One of the first large-scale studies to compare gout cases in men and women has found that many of the same things increase the risk of gout in both sexes – including older age, obesity, high blood pressure, and the use of a diuretic medication – though not always to the same degree.

Drinking alcohol, for example, particularly beer or spirits, seems to raise gout risk more for a woman than it does for a man 

High blood pressure and the use of a diuretic, a drug that rids to body of water, seem to be riskier, at least when it comes to gout, for women than they are for men.

The study was published in the journal Arthritis & Rheumatism.

In both sexes, gout is caused by elevated blood levels of a metabolic by-product called uric acid. When uric acid builds up, it may crystallize in joints, tendons and surrounding tissues. This leads to excruciatingly painful, debilitating attacks of acute inflammatory arthritis, often affecting the joint at the base of the big toe.

Thanks to the hormone estrogen, which helps the body get rid of uric acid, women are relatively protected from gout, accounting for only 1 out of every 3 cases in people older than age 65.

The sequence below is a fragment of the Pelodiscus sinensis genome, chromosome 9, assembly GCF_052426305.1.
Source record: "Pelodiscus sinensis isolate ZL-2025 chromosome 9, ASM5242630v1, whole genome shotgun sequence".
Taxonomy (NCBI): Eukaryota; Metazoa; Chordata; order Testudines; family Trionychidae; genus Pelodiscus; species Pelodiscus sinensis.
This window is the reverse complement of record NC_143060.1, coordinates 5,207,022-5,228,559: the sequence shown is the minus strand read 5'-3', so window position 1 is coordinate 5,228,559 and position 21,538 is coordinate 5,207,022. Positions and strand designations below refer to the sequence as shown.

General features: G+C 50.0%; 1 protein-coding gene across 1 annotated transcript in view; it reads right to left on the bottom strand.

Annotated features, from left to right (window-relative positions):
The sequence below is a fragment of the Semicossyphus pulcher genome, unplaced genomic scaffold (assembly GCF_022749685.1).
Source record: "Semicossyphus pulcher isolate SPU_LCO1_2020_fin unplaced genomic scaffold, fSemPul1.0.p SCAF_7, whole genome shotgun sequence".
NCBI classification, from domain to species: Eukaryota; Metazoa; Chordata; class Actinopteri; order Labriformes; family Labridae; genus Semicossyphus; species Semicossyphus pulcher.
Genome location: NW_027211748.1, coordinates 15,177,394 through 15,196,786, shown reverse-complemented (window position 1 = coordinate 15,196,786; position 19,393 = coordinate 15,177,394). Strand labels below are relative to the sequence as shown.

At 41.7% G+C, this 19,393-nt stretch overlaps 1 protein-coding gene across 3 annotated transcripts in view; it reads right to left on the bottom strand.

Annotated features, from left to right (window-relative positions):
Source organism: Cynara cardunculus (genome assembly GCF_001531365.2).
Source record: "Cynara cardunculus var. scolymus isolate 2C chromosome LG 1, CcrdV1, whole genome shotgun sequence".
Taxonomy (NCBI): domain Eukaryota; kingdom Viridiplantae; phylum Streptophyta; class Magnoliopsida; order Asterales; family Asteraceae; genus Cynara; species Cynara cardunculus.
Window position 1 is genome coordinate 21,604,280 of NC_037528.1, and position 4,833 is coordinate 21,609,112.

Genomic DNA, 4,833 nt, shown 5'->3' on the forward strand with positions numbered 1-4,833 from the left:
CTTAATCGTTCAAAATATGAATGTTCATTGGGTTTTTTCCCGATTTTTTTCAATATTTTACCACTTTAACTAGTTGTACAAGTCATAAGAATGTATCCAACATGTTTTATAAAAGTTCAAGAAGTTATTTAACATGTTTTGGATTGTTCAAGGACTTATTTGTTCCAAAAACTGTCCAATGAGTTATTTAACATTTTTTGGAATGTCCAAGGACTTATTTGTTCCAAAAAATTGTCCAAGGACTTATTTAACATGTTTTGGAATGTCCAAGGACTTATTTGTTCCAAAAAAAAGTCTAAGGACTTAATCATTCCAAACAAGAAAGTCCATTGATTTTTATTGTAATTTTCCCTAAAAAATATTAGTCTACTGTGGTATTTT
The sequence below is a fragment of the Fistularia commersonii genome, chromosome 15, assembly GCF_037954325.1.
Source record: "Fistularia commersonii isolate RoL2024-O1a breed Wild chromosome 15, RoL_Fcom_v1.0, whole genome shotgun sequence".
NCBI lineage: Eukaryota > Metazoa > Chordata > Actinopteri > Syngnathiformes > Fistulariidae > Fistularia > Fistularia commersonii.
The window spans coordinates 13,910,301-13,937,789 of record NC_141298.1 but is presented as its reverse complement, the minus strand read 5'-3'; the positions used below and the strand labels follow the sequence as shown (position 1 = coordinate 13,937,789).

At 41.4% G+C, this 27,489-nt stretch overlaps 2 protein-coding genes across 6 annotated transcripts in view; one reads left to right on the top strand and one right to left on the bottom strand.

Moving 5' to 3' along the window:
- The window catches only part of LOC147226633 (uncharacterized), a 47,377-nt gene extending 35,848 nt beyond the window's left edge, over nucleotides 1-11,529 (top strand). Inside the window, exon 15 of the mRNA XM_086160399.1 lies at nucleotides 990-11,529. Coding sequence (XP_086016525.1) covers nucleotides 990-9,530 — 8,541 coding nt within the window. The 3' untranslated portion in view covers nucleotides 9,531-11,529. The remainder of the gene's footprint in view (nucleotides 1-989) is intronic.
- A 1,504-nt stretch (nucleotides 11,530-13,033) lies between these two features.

But surveys suggest that the number of women with gout is growing, and researchers have begun to better characterize gout in women in an effort to better understand and treat the disease.

Researchers from the Boston University School of Medicine reviewed data on more 2,476 women and 1,951 men who were followed for 52 years as part of the Framingham Heart Study. They identified 304 cases of gout, 104 of which were in women, and they compared their health histories and lifestyles to the male gout cases. 

Among heavy drinkers, those consuming more than five drinks a week, men saw their gout risk roughly double while women saw their risk triple.

The differences were even more pronounced when researchers looked at beer alone. In heavy beer drinkers, the risk of gout doubled for men but increased more than 7-fold for women.

Beer appears to be a kind of triple whammy for gout. It contains alcohol, which increases the body’s production of uric acid while simultaneously making it tougher for the kidneys to flush that compound. Beer is also a rich source of purines, compounds that break down into uric acid.

It is not known why beer may have a larger impact on gout risk for women than it does for men, however.